Drupal

For Drupal, the MySQL user and password is in the sites/default/settings.php file. In that file, look for the declaration of the $databases array.

$databases[ 'default' ][ 'default' ] = array ( 'database' => 'databasename' , 'username' => 'user' , 'password' => 'password' , 'host' => 'localhost' , 'port' => '3306' , 'driver' => 'mysql' , 'prefix' => '' , 'collation' => 'utf8mb4_general_ci' , );

With older versions of Drupal, the database information may be in a different form.

Magento

For Magento, the MySQL user and password is in the app/etc/local.xml file. In that file, look for the <username> and <password> fields.

<connection> <host><![CDATA[localhost]]></host> <username><![CDATA[user]]></username> <password><![CDATA[password]]></password> <dbname><![CDATA[databasename]]></dbname> <initStatements><![CDATA[SET NAMES utf8]]></initStatements> <model><![CDATA[mysql4]]></model> <type><![CDATA[pdo_mysql]]></type> <pdoType><![CDATA[]]></pdoType> <active> 1 </active> </connection>

Updating Password Hashes

Password hashes will be updated when a user’s password is changed. Changing the password to the same password will simply update the hash without changing anything else. There are a couple methods you can use to change the password.

cPanel

You can quickly update the password for a MySQL user within cPanel.

Go to Databases > MySQL® Databases .

Click Change Password for user you wish to change.

On the following page, you will be able to update the password for the MySQL user.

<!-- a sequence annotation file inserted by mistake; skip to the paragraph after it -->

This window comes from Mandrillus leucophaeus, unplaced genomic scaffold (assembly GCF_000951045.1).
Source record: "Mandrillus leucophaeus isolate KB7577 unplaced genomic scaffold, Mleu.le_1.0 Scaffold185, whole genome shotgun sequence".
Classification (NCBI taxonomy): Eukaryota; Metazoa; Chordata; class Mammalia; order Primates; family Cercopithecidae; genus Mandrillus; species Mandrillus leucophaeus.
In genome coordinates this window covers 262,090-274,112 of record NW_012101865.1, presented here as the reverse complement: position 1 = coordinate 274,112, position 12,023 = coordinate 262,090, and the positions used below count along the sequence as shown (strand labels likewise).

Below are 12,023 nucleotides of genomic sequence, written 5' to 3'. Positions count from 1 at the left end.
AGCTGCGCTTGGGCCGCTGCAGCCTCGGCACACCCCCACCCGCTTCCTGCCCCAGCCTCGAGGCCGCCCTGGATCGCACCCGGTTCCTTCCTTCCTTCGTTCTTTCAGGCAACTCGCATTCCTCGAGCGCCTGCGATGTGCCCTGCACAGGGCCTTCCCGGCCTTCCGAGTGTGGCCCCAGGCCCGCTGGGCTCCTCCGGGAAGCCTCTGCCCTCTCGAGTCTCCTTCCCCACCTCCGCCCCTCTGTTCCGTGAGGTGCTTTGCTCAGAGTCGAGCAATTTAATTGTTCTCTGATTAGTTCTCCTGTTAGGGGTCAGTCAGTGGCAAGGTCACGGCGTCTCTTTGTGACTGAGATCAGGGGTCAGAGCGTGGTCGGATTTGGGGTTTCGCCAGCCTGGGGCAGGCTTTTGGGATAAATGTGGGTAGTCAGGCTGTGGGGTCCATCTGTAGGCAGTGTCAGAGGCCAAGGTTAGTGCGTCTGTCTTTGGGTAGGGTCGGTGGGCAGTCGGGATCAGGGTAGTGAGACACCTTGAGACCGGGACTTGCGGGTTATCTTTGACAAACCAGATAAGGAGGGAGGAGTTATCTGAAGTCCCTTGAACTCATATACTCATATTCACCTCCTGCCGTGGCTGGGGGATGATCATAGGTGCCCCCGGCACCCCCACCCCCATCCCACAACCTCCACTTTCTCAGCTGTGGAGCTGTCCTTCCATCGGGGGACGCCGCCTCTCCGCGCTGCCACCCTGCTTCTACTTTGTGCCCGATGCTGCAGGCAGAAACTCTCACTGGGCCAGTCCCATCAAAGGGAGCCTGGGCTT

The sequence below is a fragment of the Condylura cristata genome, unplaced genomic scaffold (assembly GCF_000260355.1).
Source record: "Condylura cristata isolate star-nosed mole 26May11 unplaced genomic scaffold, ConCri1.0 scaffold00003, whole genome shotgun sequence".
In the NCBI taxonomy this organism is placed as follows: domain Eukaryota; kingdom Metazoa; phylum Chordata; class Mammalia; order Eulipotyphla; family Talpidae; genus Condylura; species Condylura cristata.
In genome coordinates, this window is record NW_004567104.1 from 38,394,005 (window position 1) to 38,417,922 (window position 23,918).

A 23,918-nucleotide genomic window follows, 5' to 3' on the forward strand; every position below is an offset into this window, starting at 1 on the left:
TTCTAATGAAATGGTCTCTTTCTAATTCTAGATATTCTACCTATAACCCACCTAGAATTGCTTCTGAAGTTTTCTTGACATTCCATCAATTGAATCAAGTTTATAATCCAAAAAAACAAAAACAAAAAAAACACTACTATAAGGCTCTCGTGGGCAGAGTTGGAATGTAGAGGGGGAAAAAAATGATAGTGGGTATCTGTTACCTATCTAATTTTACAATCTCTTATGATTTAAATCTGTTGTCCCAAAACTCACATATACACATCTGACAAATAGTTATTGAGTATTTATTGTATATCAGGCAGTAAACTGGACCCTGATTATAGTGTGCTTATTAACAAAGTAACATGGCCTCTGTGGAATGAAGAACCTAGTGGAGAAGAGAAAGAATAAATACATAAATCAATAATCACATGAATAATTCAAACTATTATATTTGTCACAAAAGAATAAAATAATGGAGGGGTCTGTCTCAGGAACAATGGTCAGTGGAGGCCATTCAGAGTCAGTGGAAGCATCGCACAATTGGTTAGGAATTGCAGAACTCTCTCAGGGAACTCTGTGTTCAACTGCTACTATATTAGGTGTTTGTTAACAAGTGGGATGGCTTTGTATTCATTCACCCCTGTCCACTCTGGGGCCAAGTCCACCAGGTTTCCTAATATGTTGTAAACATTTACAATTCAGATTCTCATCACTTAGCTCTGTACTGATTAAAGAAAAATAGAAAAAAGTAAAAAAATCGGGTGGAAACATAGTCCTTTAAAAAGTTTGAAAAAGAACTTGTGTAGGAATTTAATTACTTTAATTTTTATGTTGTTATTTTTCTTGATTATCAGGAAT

Use the existing password for your website to avoid anything breaking because of the password changing.

If your existing password doesn’t meet the strength requirements set on the server, you can use the Password Generator to randomly generate a strong password. Be sure to change the password in your site’s configuration files if you do change the password.

Finally, click Change Password to save the new password, and update the password hash.

cPanel User

If the MySQL user you need to update is the default user for your cPanel account (the MySQL user will be the same as your cPanel username), you can update the password hash by updating your cPanel password.

Go to Preferences > Password & Security .

On the following page you will be able to update the password for your cPanel account.

If your existing password doesn’t meet the strength requirements set on the server, you can use the Password Generator to randomly generate a strong password.

Finally, click Change your password now! to save the new password, and update the password hash.

MySQL

The password for a MySQL user can also be changed using a MySQL query. You must run this query as root or another privileged user.

UPDATE mysql. user SET Password = PASSWORD ( 'password' ) WHERE user = 'user' ;

Need Further Assistance?

Please don’t hesitate our 24/7 Technical Support team if you have any questions or need assistance updating a MySQL user’s password hash.